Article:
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Seahawks RB Marshawn Lynch
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The 3 Questions: How much will Lynch’s return impact Seahawks?

Marshawn Lynch rejoined the Seahawks on Monday night on a short-term deal. (AP)

Despite the Seahawks’ loss to the Cardinals, they still have a chance to clinch the NFC West with a win over the visiting San Francisco 49ers in a primetime showdown in Week 17.

Beast Mode Returns: Seahawks reunite with RB Marshawn Lynch

Here are three questions facing the team in the days ahead.

How much better can the Seahawks be with Marshawn Lynch?

Who saw that one coming?

The Seahawks on Monday signed running back Marshawn Lynch, reuniting the franchise with its former star running back.

Lynch earned Pro Bowl honors in all but one of his five full seasons with Seattle (he was limited by injury in 2015) and rushed for 1,000 or more yards in four consecutive seasons from 2011 to 2014. That stretch of success also saw the Seahawks reach back-to-back Super Bowls and win one. All the while, Lynch embodied the physical, pounding style paraded by Pete Carroll’s teams – and on top of that, he quickly became a fan favorite.

Now at 33 years old, Lynch comes to a Seahawks team desperate for help at tailback. Seattle lost 2018 first-round pick Rashaad Penny to an ACL injury in Week 14, and on Sunday against the Cardinals lost starter Chris Carson and backup C.J. Prosise to a hip fracture and broken arm, respectively. The team were then down to one running back on the active roster: sixth-round rookie Travis Homer.

Lynch hasn’t been with Seattle for two years and hasn’t played at all in 2019, but head coach Pete Carroll is hoping the veteran can provide a boost on offense.

“He’s really excited about the chance to do something helping out,” Carroll told 710 ESPN Seattle’s Danny and Gallant Monday morning. “I think it’s freakin’ great if he can get out there and tote the ball for us. The circumstances rolled just at this time. And he could have four or five games left in him – maybe that’s what we need.”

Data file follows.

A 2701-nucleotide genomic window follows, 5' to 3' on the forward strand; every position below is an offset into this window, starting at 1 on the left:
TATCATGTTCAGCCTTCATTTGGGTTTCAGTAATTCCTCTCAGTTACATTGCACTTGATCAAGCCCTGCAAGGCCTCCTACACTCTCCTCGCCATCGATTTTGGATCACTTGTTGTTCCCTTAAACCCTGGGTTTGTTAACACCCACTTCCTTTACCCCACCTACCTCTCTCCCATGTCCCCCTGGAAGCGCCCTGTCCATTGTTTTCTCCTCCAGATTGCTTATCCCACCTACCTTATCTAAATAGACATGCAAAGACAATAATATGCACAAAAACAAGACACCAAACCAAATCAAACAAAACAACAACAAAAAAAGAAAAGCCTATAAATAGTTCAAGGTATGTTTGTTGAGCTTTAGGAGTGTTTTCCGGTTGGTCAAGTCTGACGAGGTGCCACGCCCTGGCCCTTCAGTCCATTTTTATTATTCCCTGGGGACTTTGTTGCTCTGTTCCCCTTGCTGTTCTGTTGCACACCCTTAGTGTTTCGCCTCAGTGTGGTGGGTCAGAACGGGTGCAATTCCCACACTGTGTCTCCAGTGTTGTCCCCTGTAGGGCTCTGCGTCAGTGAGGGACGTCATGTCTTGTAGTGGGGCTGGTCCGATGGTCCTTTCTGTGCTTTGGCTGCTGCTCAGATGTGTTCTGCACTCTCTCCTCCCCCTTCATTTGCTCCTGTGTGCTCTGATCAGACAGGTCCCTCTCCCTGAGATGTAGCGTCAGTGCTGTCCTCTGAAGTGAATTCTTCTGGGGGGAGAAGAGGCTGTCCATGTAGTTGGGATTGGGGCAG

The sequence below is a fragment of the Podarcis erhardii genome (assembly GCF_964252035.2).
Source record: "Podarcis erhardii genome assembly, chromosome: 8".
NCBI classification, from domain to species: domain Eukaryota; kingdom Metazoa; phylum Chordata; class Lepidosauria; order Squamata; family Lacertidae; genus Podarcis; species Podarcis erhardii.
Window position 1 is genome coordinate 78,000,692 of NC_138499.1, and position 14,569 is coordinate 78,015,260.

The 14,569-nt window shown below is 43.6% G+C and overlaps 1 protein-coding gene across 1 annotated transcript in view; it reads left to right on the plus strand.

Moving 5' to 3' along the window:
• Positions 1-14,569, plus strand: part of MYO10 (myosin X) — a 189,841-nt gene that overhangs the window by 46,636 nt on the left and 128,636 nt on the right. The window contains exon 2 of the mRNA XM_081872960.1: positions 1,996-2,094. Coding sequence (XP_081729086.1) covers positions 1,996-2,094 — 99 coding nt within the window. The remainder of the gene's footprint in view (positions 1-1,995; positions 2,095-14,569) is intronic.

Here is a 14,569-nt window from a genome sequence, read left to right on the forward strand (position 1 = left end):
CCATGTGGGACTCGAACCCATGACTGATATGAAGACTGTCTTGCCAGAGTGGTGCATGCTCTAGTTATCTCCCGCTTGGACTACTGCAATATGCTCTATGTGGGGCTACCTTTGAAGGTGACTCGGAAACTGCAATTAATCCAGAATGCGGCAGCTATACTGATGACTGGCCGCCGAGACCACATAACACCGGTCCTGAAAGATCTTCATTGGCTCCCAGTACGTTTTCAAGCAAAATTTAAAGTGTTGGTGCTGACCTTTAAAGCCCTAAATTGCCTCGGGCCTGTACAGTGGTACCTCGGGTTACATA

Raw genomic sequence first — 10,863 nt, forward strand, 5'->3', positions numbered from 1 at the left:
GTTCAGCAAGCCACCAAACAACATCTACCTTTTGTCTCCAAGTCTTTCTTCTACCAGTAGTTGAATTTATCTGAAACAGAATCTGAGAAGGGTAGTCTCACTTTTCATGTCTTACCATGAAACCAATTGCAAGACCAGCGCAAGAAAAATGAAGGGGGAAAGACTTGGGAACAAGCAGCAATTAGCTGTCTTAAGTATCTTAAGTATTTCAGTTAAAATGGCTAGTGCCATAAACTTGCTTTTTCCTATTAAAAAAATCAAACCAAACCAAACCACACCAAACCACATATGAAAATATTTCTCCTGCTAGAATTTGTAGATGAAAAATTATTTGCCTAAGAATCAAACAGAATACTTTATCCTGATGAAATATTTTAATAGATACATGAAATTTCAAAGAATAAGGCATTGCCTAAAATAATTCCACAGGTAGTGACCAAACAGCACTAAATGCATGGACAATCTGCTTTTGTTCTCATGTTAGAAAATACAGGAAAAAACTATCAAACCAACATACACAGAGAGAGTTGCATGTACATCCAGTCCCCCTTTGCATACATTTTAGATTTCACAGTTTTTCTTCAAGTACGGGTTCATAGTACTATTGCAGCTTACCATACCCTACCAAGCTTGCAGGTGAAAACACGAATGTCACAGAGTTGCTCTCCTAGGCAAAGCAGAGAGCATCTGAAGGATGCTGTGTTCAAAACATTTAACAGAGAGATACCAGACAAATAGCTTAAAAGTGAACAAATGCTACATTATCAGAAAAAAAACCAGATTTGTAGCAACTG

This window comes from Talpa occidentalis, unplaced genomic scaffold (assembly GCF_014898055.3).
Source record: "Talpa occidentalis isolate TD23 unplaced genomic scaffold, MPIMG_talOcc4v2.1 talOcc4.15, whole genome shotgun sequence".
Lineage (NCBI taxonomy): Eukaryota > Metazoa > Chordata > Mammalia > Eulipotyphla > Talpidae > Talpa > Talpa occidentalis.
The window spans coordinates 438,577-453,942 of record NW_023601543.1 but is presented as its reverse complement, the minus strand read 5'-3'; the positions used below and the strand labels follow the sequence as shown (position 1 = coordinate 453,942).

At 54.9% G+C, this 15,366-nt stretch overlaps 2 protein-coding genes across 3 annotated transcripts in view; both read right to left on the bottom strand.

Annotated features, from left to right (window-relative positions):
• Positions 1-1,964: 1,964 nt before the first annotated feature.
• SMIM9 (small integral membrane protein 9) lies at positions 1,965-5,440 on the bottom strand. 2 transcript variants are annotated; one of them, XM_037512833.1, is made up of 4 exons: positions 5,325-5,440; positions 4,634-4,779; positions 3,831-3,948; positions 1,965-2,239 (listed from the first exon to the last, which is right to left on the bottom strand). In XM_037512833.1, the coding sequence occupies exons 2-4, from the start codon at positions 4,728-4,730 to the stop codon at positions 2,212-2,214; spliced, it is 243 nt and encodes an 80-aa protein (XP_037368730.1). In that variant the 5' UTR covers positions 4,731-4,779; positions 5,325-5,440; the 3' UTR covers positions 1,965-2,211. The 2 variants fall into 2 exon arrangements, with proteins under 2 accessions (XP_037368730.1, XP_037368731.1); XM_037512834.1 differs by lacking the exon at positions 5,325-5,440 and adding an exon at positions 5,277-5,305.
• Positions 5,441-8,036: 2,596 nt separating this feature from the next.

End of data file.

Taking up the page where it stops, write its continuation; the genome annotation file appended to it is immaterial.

It’s not clear yet – and won’t be clear until Sunday night – how effective Lynch will be on the field. But off of it at least, his presence makes the Seahawks better than they were the day before. Lynch adds depth to what was suddenly a very, very thin running back room. An even better outcome would see him as a motivator for a banged-up young team that will be an underdog at home.

Can the Seahawks overcome injuries?

Unfortunately for Seattle, Lynch can’t play safety, defensive end, cornerback or left tackle. For that matter, he’s not a starting center or tight end, both of which Seattle lost to injury earlier this season.

Tackle Duane Brown underwent surgery to repair a knee injury Monday. While he has a chance to return in the postseason, he’s expected to be out for a couple weeks. Jamarco Jones appears to be the answer there unless the Seahawks make a move. If safety Quandre Diggs (ankle) and cornerback Shaquill Griffin (hamstring) remain out, Seattle will once again turn to Lano Hill and Akeem King.

Pete Carroll shares updates on Seahawks’ litany of injuries

Not all hope is lost when it comes to a return for some of those starters, though. Carroll told Danny and Gallant that he thinks edge rusher Jadeveon Clowney (core) will play Sunday.

“I think JD’s playing,” Carroll said. “I don’t think there’s any question he’s going to play. He was close this week but he wasn’t right. Because this is kind of the last game on the schedule, he’s going for it, you know, unless he just can’t. And if he can’t, he can’t. I know he’s fired up and he wants to be part of this thing, too. It’s killing him not to play.”

Even with Clowney, playing short several starters against one of the best teams in the league is a tall order. The 49ers’ front seven is suffocating and their run game is explosive. But outside of their loss to the Cardinals and a Week 7 loss to the Baltimore Ravens, the Seahawks have registered a takeaway in every contest. Not coincidentally, they’re 11-2 in those games. The best way to ease the burden of those injuries is to get the ball out of San Francisco’s hands.

Does Russell Wilson’s role expand now?

This could really be broken up into several questions, all surrounding Wilson’s role in the offense and the team’s focus on Wilson.

The Seahawks are averaging about 32 pass attempts per game and are passing on 53 percent of plays, up from 48 percent in 2018. Aiding that success has been a productive run game; the Seahawks rank third overall in rushing yards per game (138) and saw a second-consecutive 1,000-yard season from Carson. But without Carson – or Penny, or Prosise – how much of the offensive production falls directly on Wilson’s shoulders? If the combination of Lynch, fellow returning running back Robert Turbin and Homer can’t establish a threat of the run, the team’s struggles with pass protection Sunday become even more concerning against San Francisco.

Follow 710 ESPN Seattle’s Stacy Rost on Twitter.

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